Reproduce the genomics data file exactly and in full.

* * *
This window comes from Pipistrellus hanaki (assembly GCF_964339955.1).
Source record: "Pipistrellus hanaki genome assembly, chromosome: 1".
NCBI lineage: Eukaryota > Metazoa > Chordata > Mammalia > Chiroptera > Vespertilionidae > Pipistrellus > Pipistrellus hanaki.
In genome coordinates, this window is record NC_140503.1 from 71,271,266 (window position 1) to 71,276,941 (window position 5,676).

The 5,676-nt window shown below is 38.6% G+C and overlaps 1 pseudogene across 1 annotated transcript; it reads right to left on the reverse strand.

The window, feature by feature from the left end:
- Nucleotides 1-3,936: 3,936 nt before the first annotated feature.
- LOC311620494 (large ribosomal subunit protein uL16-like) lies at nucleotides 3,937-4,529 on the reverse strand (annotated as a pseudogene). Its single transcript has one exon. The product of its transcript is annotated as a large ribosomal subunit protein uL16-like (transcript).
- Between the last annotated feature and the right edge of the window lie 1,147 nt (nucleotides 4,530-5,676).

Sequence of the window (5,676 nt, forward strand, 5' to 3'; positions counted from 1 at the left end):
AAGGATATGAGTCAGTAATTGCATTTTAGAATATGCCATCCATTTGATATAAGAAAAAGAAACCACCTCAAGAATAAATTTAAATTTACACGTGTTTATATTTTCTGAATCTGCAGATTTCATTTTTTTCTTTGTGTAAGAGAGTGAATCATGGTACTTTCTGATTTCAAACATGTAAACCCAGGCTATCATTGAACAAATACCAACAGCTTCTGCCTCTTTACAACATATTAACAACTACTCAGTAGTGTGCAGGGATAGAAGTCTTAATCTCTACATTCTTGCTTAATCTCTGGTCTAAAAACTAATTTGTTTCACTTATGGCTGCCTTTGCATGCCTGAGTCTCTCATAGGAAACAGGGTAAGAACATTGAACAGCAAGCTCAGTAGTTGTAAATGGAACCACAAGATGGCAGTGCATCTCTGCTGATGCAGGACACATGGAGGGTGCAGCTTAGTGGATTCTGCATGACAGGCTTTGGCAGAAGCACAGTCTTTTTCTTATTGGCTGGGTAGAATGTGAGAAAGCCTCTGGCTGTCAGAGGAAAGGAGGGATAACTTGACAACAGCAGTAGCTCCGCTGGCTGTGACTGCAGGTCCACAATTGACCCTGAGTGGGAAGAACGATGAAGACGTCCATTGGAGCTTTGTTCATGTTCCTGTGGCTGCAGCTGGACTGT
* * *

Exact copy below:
This window comes from Pipistrellus hanaki (assembly GCF_964339955.1).
Source record: "Pipistrellus hanaki genome assembly, chromosome: 1".
NCBI lineage: Eukaryota > Metazoa > Chordata > Mammalia > Chiroptera > Vespertilionidae > Pipistrellus > Pipistrellus hanaki.
In genome coordinates, this window is record NC_140503.1 from 71,271,266 (window position 1) to 71,276,941 (window position 5,676).

The 5,676-nt window shown below is 38.6% G+C and overlaps 1 pseudogene across 1 annotated transcript; it reads right to left on the reverse strand.

The window, feature by feature from the left end:
- Nucleotides 1-3,936: 3,936 nt before the first annotated feature.
- LOC311620494 (large ribosomal subunit protein uL16-like) lies at nucleotides 3,937-4,529 on the reverse strand (annotated as a pseudogene). Its single transcript has one exon. The product of its transcript is annotated as a large ribosomal subunit protein uL16-like (transcript).
- Between the last annotated feature and the right edge of the window lie 1,147 nt (nucleotides 4,530-5,676).

Sequence of the window (5,676 nt, forward strand, 5' to 3'; positions counted from 1 at the left end):
AAGGATATGAGTCAGTAATTGCATTTTAGAATATGCCATCCATTTGATATAAGAAAAAGAAACCACCTCAAGAATAAATTTAAATTTACACGTGTTTATATTTTCTGAATCTGCAGATTTCATTTTTTTCTTTGTGTAAGAGAGTGAATCATGGTACTTTCTGATTTCAAACATGTAAACCCAGGCTATCATTGAACAAATACCAACAGCTTCTGCCTCTTTACAACATATTAACAACTACTCAGTAGTGTGCAGGGATAGAAGTCTTAATCTCTACATTCTTGCTTAATCTCTGGTCTAAAAACTAATTTGTTTCACTTATGGCTGCCTTTGCATGCCTGAGTCTCTCATAGGAAACAGGGTAAGAACATTGAACAGCAAGCTCAGTAGTTGTAAATGGAACCACAAGATGGCAGTGCATCTCTGCTGATGCAGGACACATGGAGGGTGCAGCTTAGTGGATTCTGCATGACAGGCTTTGGCAGAAGCACAGTCTTTTTCTTATTGGCTGGGTAGAATGTGAGAAAGCCTCTGGCTGTCAGAGGAAAGGAGGGATAACTTGACAACAGCAGTAGCTCCGCTGGCTGTGACTGCAGGTCCACAATTGACCCTGAGTGGGAAGAACGATGAAGACGTCCATTGGAGCTTTGTTCATGTTCCTGTGGCTGCAGCTGGACTGT